European researchers investigate details of 2021–22 energy crisis

July 8, 2024, 3:00PMANS Nuclear Cafe
Average electricity price and the impact of the European electricity crisis. (a) and (b) The colormap shows the average day-ahead spot market price for each bidding zone before and during the European electricity crisis. (c) The colormap shows the ratio of the average price during and before the crisis. In some bidding zones, the prices increase up to a factor of almost six. (Image: AIP)

A statistical analysis of the factors behind the 2021–22 energy crisis in Europe is the subject of the article “Patterns and correlations in European electricity prices,” published in the journal Chaos: An Interdisciplinary Journal of Nonlinear Science. The study—conducted by researchers at the Institute for Energy and Climate Research at Forschungszentrum Jülich and the University of Cologne, both in Germany, and the Norwegian University of Life Sciences—describes reasons for the surge in energy prices that go beyond the commonly cited cause of Russia’s invasion of Ukraine.

According to the article, “While the European energy crisis is essentially connected to the Russian invasion of Ukraine and the soaring gas prices, not all observations can be linked to this reason. In particular, we conclude that the stark changes in Norway and France are strongly related to two simultaneous but independent events: The high unavailability of French nuclear power plants and the opening of the NordLink interconnector between Norway and Germany.”

Bidding zones: The article's authors, who specialize in the areas of statistical physics and network science, explain the background and purpose of their study in the article's abstract:

The European power system is divided into several bidding zones, each having an individual electricity market price. While individual price time series have been intensively studied in recent years, spatiotemporal aspects have received little attention. This article provides a comprehensive data-centric analysis of the patterns and correlations of the European day-ahead electricity prices between 2019 and 2023, characteristically abnormal due to the energy crisis in Europe. We identify the dominant communities of bidding zones and show that spatial differences can be described with very few principal components.

Spatiotemporal patterns: A press release about the article explains that the authors first identified groups of European countries in which energy markets are strongly correlated. They then identified “fundamental spatiotemporal patterns within the electricity price/time data” from all of the countries. They used the data to analyze how these patterns changed during the energy crisis, finding that although cutoffs of Russian natural gas supplies were frequently linked with skyrocketing electricity prices in Europe, “other factors were simultaneously at play with impacts that should not be underestimated.”

Unavailability of nuclear: One of the authors—Dirk Witthaut, a professor of network science at Forschungszentrum Jülich and the University of Cologne—described a key finding thusly: “Remarkably, France and southern Norway saw the strongest increase in electricity prices—although they do not rely on Russian gas for electric power plants.” The authors partly attributed the price increases in these countries, as previously noted, to the unavailability of nuclear power in France (due to extended maintenance shutdowns) and the beginning of operation of the NordLink power interconnector between Norway and the European continent.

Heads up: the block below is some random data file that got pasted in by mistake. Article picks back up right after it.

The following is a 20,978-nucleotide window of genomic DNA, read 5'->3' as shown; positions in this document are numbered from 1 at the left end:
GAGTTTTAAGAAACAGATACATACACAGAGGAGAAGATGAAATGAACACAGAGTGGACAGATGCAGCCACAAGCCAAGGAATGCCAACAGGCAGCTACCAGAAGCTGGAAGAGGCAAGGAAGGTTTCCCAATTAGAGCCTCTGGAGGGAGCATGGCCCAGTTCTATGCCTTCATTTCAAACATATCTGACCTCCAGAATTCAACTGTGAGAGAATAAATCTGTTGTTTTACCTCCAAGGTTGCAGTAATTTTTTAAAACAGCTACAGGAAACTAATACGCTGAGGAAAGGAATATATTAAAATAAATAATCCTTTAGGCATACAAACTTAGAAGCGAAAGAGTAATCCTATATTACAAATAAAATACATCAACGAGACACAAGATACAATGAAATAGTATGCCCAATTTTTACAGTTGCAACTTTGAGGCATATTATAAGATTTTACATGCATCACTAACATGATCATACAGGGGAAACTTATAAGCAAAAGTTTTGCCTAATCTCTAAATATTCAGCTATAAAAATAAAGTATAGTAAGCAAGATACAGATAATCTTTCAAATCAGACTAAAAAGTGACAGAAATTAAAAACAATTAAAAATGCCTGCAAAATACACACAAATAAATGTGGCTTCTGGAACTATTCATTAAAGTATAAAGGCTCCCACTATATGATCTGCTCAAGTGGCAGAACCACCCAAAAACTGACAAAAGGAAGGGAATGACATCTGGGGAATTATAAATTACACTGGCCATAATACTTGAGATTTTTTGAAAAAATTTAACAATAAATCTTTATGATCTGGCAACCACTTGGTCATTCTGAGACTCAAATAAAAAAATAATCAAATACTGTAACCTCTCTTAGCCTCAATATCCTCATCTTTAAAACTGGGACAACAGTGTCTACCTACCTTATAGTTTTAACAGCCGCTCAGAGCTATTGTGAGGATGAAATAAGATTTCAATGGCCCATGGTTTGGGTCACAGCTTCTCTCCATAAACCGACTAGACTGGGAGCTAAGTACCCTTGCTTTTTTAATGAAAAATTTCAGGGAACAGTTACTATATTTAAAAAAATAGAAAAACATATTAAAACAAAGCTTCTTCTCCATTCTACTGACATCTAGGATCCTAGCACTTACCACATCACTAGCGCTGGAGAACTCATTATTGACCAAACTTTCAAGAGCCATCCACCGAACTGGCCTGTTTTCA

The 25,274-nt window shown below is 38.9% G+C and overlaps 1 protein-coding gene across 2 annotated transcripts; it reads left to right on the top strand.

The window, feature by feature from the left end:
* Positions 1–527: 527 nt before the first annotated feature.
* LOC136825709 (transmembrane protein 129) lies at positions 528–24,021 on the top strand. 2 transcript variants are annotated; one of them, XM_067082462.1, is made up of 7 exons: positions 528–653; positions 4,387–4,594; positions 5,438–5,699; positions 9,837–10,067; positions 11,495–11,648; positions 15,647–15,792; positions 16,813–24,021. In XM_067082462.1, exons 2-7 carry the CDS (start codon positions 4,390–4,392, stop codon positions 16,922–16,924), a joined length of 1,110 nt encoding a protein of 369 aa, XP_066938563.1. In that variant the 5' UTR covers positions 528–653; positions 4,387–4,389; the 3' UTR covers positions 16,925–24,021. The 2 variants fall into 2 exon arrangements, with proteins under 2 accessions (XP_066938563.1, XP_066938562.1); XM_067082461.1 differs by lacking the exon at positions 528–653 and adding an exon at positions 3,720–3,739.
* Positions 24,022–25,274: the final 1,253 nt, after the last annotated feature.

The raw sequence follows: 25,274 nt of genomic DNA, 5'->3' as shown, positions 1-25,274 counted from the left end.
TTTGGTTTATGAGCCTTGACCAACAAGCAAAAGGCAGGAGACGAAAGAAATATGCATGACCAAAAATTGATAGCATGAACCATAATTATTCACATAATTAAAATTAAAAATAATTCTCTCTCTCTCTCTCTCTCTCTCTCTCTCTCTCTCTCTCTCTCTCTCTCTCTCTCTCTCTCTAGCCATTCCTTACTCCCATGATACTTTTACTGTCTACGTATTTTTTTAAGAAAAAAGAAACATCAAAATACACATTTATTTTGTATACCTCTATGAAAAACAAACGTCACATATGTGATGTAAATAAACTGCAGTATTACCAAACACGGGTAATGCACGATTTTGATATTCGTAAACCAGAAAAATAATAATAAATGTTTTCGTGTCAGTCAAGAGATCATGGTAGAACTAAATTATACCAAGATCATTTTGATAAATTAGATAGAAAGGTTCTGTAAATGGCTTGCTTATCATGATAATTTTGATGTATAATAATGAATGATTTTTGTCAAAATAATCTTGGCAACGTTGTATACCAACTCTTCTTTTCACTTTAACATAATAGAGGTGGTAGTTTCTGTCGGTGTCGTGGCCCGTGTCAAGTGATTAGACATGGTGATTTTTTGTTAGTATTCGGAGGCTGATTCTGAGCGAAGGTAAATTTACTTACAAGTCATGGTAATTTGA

Integrated markets: According to the article, “Most bidding zones in Continental Europe were brought together during the energy crisis: Correlations increased, and the number of relevant principal components decreased. Opposite effects occur in the Nordic countries and the Iberian Peninsula where correlations decrease and communities fragment.”

Witthaut noted that the study results “emphasize that a national perspective on electricity systems can be quite misleading. Europe’s electric power system is highly integrated, which is overall highly beneficial for the customers.”

Main conclusions: The authors summarized their overall findings in the article’s conclusion:

The European energy crisis starting in 2021 brought about significant changes both in the average electricity prices and in the spatiotemporal correlations and patterns, in particular, the community structure. While correlations in Continental Europe increased, the communities in the Nordics fragmented. Stark changes were observed for France, Norway, and the Iberian Peninsula. The Southern Norwegian bidding zones became strongly coupled with the German–Luxembourg bidding zone and, thus, joined the Northern Continental community. France saw a strong increase in daily prices and turned from the Northern to the Southern European community, with increased correlations to Italy. In contrast, correlations to Spain diminished such that Portugal and Spain left the Southern Continental community. . . .

Our results shed light on the spatiotemporal interactions and dependencies of national electricity systems and markets. Cross-border trading is an important measure to balance the fluctuations of renewable power sources. A strong development of cross-border interconnection capacities is foreseen in the next decade; such that trading will become increasingly important.

Model all countries together: According to Witthaut, “Most scientists only look at one national market, but the interactions with other countries must not be neglected. We’ll get accurate forecasts only if we model all countries together,” adding, “We need statistical tools that can quantify causal effects.”

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